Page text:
8 Things First-Time Egg Donors Don’t Expect
The day you decide to become an egg donor is an exciting milestone in your life. From this stage forward, you are forever changed. The change is not outward, strangers won’t notice it on the street, but as our donors tell us, becoming an egg donor changes lives. You have probably already accepted the fact that you’ll be helping create or grow a family and make someone’s dreams come true, but there are other realities headed your way that may surprise you. Here are a few.
Reality #1: Screening
The process of becoming an egg donor is no joke. There are interviews, medical exams, questionnaires, background checks, and lots of questions to consider. This process may seem daunting, but it’s meant to ensure the best possible outcome for donors and intended parents alike. We have a great admissions department who will see you through every step of the process and answer any questions that come up along the way.
Reality #2: The Medications
Even if you’re young and fertile, you will need to take fertility drugs to be a successful egg donor. This is so that we can “turn up the volume” on what your body already does naturally. These medications help you produce as many viable, healthy eggs as possible. While the medications themselves aren’t too troublesome, the reality is that you’re going to have to give yourself a handful of injections, which can be emotionally difficult for some women.
Reality #3: Your Sex Life
In hindsight, it makes perfect sense. You’re taking all sorts of medications to make you as fertile as possible, but your goal is to not become pregnant. That means that your sex life may have to take a backseat to the process for a brief period of time. This can mean anything from abstinence from sex to introduction of different birth control methods to stimulate and control the timing of your menstrual cycle.
Reality #4: The Procedure
Sure, you’ve read about it and know that doctors will extract your eggs from your body as part of the process, but actually doing it can come as a surprise. Like any medical procedure, there is downtime and recovery. The egg retrieval process is quick, and recovery should only take a day or so, but you’ll need to be mindful of how your body feels after the retrieval, and some women are not prepared for that.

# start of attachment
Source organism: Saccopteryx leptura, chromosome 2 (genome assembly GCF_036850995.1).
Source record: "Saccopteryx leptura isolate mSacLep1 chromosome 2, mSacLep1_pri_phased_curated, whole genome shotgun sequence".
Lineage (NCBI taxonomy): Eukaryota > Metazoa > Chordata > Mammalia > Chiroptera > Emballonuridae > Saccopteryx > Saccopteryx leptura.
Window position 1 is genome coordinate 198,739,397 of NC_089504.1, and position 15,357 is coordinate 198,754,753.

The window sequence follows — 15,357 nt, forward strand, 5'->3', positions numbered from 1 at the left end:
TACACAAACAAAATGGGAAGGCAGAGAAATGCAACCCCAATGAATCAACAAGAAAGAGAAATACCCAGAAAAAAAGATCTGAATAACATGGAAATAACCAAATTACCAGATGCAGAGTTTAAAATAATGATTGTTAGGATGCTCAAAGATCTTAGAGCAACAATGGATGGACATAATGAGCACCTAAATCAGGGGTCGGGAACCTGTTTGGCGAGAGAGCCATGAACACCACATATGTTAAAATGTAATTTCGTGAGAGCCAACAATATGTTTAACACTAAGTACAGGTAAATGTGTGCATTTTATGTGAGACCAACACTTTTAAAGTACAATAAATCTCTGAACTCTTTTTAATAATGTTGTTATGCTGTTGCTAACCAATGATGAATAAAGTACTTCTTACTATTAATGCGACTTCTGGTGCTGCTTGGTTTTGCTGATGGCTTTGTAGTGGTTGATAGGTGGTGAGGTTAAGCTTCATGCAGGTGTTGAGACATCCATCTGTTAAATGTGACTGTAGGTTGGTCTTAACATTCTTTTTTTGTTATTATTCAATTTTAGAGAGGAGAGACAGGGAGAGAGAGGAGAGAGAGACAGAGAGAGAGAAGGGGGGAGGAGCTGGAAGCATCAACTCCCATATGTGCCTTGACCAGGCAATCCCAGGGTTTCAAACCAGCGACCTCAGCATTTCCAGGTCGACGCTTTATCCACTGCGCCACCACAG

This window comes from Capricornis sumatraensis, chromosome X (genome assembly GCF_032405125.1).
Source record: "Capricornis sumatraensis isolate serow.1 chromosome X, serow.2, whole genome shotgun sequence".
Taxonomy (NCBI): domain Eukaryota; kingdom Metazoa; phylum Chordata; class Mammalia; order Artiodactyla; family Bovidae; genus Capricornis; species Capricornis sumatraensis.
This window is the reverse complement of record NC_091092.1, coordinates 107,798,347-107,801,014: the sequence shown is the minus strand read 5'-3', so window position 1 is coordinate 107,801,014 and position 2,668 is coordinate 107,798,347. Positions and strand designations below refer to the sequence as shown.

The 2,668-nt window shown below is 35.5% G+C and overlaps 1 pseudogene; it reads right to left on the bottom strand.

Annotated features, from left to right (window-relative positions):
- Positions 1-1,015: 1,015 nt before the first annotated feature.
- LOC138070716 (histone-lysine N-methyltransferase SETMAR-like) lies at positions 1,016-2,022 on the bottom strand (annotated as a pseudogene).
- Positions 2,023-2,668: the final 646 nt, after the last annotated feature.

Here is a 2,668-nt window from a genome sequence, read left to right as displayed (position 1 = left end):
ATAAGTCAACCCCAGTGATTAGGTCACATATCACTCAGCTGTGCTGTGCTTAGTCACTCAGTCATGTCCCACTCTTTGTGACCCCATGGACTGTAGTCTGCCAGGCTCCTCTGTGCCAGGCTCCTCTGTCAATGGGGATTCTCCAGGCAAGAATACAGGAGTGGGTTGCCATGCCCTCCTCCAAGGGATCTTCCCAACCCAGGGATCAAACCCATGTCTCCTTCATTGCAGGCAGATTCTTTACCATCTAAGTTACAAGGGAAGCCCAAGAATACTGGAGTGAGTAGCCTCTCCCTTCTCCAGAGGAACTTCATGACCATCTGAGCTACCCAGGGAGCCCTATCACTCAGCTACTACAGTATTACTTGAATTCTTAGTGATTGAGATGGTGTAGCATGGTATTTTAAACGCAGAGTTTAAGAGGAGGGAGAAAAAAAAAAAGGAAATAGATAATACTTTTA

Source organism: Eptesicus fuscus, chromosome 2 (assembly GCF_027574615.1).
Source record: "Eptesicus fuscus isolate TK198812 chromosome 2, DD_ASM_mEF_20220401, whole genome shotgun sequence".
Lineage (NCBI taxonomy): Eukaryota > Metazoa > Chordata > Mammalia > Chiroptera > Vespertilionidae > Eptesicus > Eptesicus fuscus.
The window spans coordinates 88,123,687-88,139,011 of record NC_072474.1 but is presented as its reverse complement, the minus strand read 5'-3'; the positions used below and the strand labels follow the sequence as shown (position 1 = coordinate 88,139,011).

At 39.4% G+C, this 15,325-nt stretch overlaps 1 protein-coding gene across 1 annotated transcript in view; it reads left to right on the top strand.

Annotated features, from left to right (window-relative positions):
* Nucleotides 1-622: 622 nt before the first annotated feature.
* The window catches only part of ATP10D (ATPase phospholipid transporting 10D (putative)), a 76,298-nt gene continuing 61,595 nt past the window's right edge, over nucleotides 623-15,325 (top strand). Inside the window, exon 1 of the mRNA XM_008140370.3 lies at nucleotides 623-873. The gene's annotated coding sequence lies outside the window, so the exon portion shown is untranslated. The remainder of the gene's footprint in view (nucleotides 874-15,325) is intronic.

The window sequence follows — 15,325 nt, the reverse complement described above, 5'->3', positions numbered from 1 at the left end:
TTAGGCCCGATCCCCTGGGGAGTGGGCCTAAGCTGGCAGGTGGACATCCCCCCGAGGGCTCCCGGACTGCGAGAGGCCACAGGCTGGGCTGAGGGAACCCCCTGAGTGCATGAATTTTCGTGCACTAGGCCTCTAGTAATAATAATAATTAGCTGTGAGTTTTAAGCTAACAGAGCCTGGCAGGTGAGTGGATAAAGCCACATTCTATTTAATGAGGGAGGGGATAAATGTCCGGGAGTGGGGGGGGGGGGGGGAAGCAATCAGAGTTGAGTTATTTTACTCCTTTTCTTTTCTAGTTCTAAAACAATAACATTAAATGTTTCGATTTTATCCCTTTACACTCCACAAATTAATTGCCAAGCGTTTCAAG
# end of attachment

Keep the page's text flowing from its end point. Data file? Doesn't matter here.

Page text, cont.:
Reality #5: Closure
Once doctors retrieve your eggs, your journey is complete. No one will tell you how many eggs were viable, fertilized, or used. You will not know if your donation resulted in a successful pregnancy, and if so, if that pregnancy leads to one baby, twins, or even more. You will never know the gender of the children conceived with your eggs, and you won’t get updates about these children as they’re born and grow. For most egg donors, this is a relief or at least a non-issue. But if you’re not expecting this reality going in, you may find yourself surprised.
Reality #6: You Might Be Scared
And if you are, that’s totally OK! What you’re about to do is a big deal. It can be overwhelming. Just know that you’re changing the world for some would be parents, and it’s all worth it.
Reality #7: Tax Day
It’s illegal to sell organs in the United States. As such, the income that you’ll receive as an egg donor is taxable. You should plan accordingly.
Reality #8: You May Fall in Love
With the process, that is. So many of our egg donors tell us that their donation was life enhancing and empowering. Many women find themselves signing up to donate again and again as a result.